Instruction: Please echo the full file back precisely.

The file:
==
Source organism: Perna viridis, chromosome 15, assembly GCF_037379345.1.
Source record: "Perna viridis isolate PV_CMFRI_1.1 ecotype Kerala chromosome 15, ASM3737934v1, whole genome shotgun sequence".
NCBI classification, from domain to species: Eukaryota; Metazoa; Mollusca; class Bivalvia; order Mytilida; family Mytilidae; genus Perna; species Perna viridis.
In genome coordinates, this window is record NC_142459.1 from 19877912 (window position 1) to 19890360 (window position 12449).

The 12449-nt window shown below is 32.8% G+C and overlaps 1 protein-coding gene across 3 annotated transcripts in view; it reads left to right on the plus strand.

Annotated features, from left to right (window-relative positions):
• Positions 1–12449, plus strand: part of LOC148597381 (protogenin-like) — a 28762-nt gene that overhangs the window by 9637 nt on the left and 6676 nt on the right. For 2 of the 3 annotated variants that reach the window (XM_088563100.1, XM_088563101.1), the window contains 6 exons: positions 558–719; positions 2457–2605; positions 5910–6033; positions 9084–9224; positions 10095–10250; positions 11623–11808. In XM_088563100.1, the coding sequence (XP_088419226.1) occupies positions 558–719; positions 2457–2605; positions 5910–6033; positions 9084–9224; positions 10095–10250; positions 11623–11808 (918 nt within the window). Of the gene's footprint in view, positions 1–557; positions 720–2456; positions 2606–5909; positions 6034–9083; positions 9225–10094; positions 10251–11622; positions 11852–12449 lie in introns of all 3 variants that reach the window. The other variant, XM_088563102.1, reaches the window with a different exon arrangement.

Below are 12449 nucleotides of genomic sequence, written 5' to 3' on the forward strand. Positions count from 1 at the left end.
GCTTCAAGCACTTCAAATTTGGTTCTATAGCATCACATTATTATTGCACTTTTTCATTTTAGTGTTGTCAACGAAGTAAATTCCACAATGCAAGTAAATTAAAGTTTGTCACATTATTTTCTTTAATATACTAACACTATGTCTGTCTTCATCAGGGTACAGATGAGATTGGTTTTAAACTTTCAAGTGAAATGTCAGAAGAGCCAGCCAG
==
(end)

Source organism: Perna viridis, chromosome 15, assembly GCF_037379345.1.
Source record: "Perna viridis isolate PV_CMFRI_1.1 ecotype Kerala chromosome 15, ASM3737934v1, whole genome shotgun sequence".
NCBI classification, from domain to species: Eukaryota; Metazoa; Mollusca; class Bivalvia; order Mytilida; family Mytilidae; genus Perna; species Perna viridis.
In genome coordinates, this window is record NC_142459.1 from 19877912 (window position 1) to 19890360 (window position 12449).

The 12449-nt window shown below is 32.8% G+C and overlaps 1 protein-coding gene across 3 annotated transcripts in view; it reads left to right on the plus strand.

Annotated features, from left to right (window-relative positions):
• Positions 1–12449, plus strand: part of LOC148597381 (protogenin-like) — a 28762-nt gene that overhangs the window by 9637 nt on the left and 6676 nt on the right. For 2 of the 3 annotated variants that reach the window (XM_088563100.1, XM_088563101.1), the window contains 6 exons: positions 558–719; positions 2457–2605; positions 5910–6033; positions 9084–9224; positions 10095–10250; positions 11623–11808. In XM_088563100.1, the coding sequence (XP_088419226.1) occupies positions 558–719; positions 2457–2605; positions 5910–6033; positions 9084–9224; positions 10095–10250; positions 11623–11808 (918 nt within the window). Of the gene's footprint in view, positions 1–557; positions 720–2456; positions 2606–5909; positions 6034–9083; positions 9225–10094; positions 10251–11622; positions 11852–12449 lie in introns of all 3 variants that reach the window. The other variant, XM_088563102.1, reaches the window with a different exon arrangement.

Below are 12449 nucleotides of genomic sequence, written 5' to 3' on the forward strand. Positions count from 1 at the left end.
GCTTCAAGCACTTCAAATTTGGTTCTATAGCATCACATTATTATTGCACTTTTTCATTTTAGTGTTGTCAACGAAGTAAATTCCACAATGCAAGTAAATTAAAGTTTGTCACATTATTTTCTTTAATATACTAACACTATGTCTGTCTTCATCAGGGTACAGATGAGATTGGTTTTAAACTTTCAAGTGAAATGTCAGAAGAGCCAGCCAG